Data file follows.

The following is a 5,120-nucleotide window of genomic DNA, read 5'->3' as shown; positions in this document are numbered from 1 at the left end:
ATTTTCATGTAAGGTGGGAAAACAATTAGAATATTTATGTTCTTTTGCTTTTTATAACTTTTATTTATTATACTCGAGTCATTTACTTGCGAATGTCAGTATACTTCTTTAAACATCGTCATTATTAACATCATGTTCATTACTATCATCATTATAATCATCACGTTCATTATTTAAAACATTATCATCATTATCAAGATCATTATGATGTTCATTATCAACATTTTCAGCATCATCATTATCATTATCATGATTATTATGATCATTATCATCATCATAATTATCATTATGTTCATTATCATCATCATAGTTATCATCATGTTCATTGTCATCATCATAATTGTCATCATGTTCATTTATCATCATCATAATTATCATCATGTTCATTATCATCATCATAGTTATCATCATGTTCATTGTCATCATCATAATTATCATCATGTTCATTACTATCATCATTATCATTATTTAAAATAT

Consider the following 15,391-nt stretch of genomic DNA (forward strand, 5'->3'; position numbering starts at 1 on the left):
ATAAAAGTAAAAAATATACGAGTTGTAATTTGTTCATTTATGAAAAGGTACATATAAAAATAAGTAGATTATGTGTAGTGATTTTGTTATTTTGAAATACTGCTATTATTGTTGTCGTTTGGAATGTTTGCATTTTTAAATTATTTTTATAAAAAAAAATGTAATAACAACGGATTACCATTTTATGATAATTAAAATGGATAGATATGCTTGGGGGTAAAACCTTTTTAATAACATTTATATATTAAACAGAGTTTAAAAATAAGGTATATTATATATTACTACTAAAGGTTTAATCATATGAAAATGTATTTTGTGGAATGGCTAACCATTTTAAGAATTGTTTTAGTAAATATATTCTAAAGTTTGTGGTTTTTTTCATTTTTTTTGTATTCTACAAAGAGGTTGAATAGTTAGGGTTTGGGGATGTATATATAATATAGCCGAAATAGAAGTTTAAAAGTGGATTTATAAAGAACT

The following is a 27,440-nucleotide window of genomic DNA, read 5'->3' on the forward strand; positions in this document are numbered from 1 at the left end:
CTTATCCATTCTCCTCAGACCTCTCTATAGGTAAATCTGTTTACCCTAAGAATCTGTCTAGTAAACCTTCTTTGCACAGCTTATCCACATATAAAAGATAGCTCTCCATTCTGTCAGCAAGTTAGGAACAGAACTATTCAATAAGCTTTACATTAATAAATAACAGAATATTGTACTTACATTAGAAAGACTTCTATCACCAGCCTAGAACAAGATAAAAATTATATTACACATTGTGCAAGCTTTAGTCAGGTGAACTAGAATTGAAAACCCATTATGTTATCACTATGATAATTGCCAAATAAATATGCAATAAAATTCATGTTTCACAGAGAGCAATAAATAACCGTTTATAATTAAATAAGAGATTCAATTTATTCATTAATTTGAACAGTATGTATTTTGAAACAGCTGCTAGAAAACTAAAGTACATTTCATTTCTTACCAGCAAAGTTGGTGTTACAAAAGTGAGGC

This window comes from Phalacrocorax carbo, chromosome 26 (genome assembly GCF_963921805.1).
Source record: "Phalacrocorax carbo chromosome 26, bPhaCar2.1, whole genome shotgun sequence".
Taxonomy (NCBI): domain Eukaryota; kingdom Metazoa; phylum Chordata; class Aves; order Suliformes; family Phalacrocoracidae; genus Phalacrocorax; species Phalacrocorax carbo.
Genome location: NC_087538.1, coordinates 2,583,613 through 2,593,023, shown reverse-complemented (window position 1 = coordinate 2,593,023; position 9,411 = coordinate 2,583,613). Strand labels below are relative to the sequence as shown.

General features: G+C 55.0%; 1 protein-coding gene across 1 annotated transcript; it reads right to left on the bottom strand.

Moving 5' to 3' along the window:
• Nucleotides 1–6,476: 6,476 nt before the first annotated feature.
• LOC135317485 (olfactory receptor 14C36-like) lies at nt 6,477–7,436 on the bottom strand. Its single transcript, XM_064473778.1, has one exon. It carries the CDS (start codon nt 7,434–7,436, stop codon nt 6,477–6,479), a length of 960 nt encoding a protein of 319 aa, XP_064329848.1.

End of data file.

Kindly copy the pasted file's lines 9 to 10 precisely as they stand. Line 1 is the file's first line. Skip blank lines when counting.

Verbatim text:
Taxonomy (NCBI): domain Eukaryota; kingdom Metazoa; phylum Chordata; class Aves; order Suliformes; family Phalacrocoracidae; genus Phalacrocorax; species Phalacrocorax carbo.
Genome location: NC_087538.1, coordinates 2,583,613 through 2,593,023, shown reverse-complemented (window position 1 = coordinate 2,593,023; position 9,411 = coordinate 2,583,613). Strand labels below are relative to the sequence as shown.